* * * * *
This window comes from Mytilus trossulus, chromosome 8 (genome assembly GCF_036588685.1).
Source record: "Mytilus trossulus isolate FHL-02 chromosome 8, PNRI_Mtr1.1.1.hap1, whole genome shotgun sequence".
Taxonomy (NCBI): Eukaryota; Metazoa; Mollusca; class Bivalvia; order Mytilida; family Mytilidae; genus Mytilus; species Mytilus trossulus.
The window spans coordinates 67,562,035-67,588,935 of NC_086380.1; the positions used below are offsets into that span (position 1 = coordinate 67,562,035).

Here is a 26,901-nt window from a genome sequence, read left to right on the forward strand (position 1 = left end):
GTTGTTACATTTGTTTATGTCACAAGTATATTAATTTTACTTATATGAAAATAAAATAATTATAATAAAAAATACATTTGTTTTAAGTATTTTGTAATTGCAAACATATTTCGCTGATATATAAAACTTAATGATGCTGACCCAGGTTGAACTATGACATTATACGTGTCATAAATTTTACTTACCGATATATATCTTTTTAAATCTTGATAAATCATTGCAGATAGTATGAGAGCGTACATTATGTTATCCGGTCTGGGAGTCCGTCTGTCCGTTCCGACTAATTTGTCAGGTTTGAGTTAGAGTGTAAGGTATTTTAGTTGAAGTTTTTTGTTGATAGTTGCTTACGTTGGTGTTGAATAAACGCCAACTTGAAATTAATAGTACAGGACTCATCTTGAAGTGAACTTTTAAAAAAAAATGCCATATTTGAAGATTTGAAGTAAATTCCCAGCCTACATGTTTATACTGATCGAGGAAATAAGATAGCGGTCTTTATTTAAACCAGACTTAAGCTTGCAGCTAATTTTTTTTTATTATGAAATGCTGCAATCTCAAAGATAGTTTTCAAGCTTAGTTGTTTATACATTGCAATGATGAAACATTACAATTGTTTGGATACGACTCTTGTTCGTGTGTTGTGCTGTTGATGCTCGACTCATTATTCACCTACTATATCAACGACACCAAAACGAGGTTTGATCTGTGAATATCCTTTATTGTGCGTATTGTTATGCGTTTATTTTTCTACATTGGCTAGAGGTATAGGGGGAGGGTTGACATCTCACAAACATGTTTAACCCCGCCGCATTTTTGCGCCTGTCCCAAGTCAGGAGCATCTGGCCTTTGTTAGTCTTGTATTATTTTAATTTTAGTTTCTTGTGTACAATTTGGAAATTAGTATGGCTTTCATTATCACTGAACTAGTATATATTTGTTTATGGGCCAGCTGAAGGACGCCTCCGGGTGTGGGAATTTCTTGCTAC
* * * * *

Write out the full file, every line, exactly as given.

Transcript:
This window comes from Mytilus trossulus, chromosome 8 (genome assembly GCF_036588685.1).
Source record: "Mytilus trossulus isolate FHL-02 chromosome 8, PNRI_Mtr1.1.1.hap1, whole genome shotgun sequence".
Taxonomy (NCBI): Eukaryota; Metazoa; Mollusca; class Bivalvia; order Mytilida; family Mytilidae; genus Mytilus; species Mytilus trossulus.
The window spans coordinates 67,562,035-67,588,935 of NC_086380.1; the positions used below are offsets into that span (position 1 = coordinate 67,562,035).

Here is a 26,901-nt window from a genome sequence, read left to right on the forward strand (position 1 = left end):
GTTGTTACATTTGTTTATGTCACAAGTATATTAATTTTACTTATATGAAAATAAAATAATTATAATAAAAAATACATTTGTTTTAAGTATTTTGTAATTGCAAACATATTTCGCTGATATATAAAACTTAATGATGCTGACCCAGGTTGAACTATGACATTATACGTGTCATAAATTTTACTTACCGATATATATCTTTTTAAATCTTGATAAATCATTGCAGATAGTATGAGAGCGTACATTATGTTATCCGGTCTGGGAGTCCGTCTGTCCGTTCCGACTAATTTGTCAGGTTTGAGTTAGAGTGTAAGGTATTTTAGTTGAAGTTTTTTGTTGATAGTTGCTTACGTTGGTGTTGAATAAACGCCAACTTGAAATTAATAGTACAGGACTCATCTTGAAGTGAACTTTTAAAAAAAAATGCCATATTTGAAGATTTGAAGTAAATTCCCAGCCTACATGTTTATACTGATCGAGGAAATAAGATAGCGGTCTTTATTTAAACCAGACTTAAGCTTGCAGCTAATTTTTTTTTATTATGAAATGCTGCAATCTCAAAGATAGTTTTCAAGCTTAGTTGTTTATACATTGCAATGATGAAACATTACAATTGTTTGGATACGACTCTTGTTCGTGTGTTGTGCTGTTGATGCTCGACTCATTATTCACCTACTATATCAACGACACCAAAACGAGGTTTGATCTGTGAATATCCTTTATTGTGCGTATTGTTATGCGTTTATTTTTCTACATTGGCTAGAGGTATAGGGGGAGGGTTGACATCTCACAAACATGTTTAACCCCGCCGCATTTTTGCGCCTGTCCCAAGTCAGGAGCATCTGGCCTTTGTTAGTCTTGTATTATTTTAATTTTAGTTTCTTGTGTACAATTTGGAAATTAGTATGGCTTTCATTATCACTGAACTAGTATATATTTGTTTATGGGCCAGCTGAAGGACGCCTCCGGGTGTGGGAATTTCTTGCTAC